The Guam Medical Referral office has a staff of three. Teresita Barnhart staff assistant said she has been at the referral office since the beginning of the Camacho administration. Bernhart said the Guam office dealt with about 75 patients a month. She told the Journal the Honolulu and Los Angeles referral offices dealt with a similar number of patients each and that summer months were considered “heavy season” for services. Bernhart said she was not aware of any problems in the Los Angeles or Hawaii offices.

Celestine T. “Sal” Manalisay of Barrigada previously worked with Locksan International Aircraft Cleaning Services headquartered in Indian Head Md. but with ties to Guam International Airport. He now works as a staff member at the Guam Recovery Coordinators Office assisting the Department of Education in Federal Emergency Management Agency-related projects.

Manalisay was accompanying a family member who was scheduled at Good Samaritan for surgery.

He said “I feel so bad when I see these people in such need and there is such limited support coming from our island. This is the most important program that exists within the government of Guam for people in need.”

Manilisay said employees of the referral office pay for gas for the referral office. “It’s just not right and my heart is crying.”

Manalisay said dwelling on the problem was counterproductive. “I have been a businessman in the private sector for most of my life and I know the solution is not to turn to the government but rather away from it. This could be done by forming a not-for-profit foundation which will mean a total revamping of the program in general. I have already been pricing new vans and working out a budget. I am formulating a proposal that includes going after federal grants and asking for private donations from Guam businesses all of which would be tax deductible.”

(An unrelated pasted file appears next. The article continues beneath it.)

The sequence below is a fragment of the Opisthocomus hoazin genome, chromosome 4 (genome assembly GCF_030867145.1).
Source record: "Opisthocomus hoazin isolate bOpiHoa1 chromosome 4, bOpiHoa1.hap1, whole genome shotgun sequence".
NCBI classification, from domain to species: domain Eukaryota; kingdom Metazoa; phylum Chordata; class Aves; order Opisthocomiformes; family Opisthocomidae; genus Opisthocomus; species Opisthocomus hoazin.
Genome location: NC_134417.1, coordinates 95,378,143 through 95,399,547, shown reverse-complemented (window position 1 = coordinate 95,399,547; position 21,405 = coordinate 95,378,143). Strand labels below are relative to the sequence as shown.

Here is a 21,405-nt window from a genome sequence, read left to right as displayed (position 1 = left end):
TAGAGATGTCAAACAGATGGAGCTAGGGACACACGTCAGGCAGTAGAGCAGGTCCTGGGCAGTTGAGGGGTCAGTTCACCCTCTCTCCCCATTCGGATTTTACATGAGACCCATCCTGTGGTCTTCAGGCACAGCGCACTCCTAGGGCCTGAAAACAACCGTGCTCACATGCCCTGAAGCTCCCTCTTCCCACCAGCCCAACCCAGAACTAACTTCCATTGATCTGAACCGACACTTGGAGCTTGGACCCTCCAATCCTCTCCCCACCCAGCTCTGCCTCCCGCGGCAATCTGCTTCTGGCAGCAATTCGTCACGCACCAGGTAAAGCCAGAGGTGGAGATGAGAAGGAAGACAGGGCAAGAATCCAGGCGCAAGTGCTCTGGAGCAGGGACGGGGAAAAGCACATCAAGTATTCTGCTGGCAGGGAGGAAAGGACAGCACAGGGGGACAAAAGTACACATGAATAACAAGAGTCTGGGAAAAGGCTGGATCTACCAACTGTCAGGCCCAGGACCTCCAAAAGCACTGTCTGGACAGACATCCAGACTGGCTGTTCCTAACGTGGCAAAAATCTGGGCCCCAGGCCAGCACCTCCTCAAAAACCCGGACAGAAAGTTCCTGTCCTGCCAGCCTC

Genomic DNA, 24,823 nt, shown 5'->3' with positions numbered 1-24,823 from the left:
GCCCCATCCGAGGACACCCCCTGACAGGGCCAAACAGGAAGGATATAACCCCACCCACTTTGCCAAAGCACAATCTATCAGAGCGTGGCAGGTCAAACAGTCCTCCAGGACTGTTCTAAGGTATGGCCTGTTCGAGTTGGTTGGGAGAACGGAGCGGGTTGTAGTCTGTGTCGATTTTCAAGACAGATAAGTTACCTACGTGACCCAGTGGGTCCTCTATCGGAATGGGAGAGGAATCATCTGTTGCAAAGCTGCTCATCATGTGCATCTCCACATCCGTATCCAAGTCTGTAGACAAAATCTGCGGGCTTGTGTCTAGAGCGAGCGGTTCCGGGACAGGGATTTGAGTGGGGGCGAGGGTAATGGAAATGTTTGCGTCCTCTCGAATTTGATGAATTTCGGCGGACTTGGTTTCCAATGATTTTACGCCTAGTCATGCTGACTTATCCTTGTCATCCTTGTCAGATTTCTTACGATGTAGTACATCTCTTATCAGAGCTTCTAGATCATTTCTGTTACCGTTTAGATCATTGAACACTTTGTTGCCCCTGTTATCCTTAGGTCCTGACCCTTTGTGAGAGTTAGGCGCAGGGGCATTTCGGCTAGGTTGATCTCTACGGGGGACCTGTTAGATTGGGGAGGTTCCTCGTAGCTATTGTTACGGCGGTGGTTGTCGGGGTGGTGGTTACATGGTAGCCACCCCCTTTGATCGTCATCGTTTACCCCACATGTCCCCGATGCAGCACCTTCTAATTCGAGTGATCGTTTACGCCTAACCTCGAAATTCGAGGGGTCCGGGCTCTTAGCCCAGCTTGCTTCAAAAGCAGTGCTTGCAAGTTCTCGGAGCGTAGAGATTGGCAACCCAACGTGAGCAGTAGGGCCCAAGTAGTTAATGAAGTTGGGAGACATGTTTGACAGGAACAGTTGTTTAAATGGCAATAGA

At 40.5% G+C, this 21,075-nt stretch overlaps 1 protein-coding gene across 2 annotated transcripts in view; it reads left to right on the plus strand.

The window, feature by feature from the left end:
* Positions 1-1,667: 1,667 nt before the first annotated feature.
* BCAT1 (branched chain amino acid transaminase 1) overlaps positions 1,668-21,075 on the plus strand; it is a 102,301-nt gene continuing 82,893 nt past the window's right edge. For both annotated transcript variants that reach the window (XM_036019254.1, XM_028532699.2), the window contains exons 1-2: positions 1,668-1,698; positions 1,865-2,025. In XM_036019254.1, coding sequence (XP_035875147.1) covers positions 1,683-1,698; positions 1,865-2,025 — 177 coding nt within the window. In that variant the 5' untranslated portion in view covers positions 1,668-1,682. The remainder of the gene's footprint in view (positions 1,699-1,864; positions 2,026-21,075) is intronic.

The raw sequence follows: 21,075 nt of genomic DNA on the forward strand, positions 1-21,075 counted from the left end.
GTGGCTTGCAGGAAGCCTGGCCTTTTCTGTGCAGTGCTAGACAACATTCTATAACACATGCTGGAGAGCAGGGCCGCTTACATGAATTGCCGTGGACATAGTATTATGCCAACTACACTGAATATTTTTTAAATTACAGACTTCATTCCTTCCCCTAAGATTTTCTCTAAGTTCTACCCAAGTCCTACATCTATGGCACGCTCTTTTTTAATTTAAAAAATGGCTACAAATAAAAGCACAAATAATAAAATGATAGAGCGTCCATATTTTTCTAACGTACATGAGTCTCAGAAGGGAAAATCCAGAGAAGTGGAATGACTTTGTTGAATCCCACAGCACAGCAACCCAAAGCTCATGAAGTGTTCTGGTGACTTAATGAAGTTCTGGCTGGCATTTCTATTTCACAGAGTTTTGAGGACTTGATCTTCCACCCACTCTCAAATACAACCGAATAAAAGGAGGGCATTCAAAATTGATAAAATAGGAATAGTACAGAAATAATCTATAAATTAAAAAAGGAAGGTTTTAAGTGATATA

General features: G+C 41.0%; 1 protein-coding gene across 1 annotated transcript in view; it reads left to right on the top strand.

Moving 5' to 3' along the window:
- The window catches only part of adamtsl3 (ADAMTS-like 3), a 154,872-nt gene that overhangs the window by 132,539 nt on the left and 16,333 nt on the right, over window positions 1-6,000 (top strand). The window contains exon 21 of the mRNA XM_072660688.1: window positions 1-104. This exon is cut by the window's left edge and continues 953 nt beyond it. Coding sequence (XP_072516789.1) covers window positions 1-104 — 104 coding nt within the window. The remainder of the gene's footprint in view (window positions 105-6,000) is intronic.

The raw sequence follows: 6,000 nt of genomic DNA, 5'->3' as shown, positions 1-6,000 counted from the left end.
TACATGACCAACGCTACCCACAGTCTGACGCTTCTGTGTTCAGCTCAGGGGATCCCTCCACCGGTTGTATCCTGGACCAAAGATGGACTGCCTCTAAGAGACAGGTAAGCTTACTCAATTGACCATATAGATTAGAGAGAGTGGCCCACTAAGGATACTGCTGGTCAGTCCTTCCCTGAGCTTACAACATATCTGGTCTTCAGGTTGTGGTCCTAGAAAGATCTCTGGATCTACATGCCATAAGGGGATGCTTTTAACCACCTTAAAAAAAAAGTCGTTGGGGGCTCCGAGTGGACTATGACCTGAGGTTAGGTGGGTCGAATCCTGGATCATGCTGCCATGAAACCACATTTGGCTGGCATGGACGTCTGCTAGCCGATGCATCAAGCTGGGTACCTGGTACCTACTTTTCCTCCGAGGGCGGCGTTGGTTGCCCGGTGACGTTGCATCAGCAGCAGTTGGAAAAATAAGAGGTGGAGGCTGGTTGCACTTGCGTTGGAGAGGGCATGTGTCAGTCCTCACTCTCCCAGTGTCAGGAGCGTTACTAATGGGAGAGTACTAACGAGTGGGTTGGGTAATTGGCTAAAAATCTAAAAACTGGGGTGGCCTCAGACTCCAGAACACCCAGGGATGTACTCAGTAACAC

Manalisay said he will be talking to the governor the speaker and with friends in the private sector.

“There is an answer and I think we really don’t need local government money to solve this problem. Only time will tell but like a patient in need of resuscitation time is running out.”

Cruz said he would appreciate any effort that would shed light on the deepening problems.

Thomas W. Baumann is director of physician development for Good Samaritan Hospital which owns the Weingart located in the hospital grounds.

He said hospital officials have talked with lobbyists in Washington D.C. who said there are funding alternatives for the L.A. referral office but it would take some creative problem solving and an “out-of-the box” approach.

“There is so much pork barrel money available from the strangest places our lobbyists have informed us. If Ernie had some support from planners that understand the grant process combined with a concentrated public-private partnership that could provide tax incentives to local Guam companies a win-win solution could be found quickly so this important one-of-a-kind program continues ” Baumann said.

He said Good Samaritan supported the office and its mission. “While we understand that there is a tight financial situation in Guam the group here will be given the flexibility it needs to carry on from this end. This program has a special place in my heart because I don’t believe there is any other like it in all America.”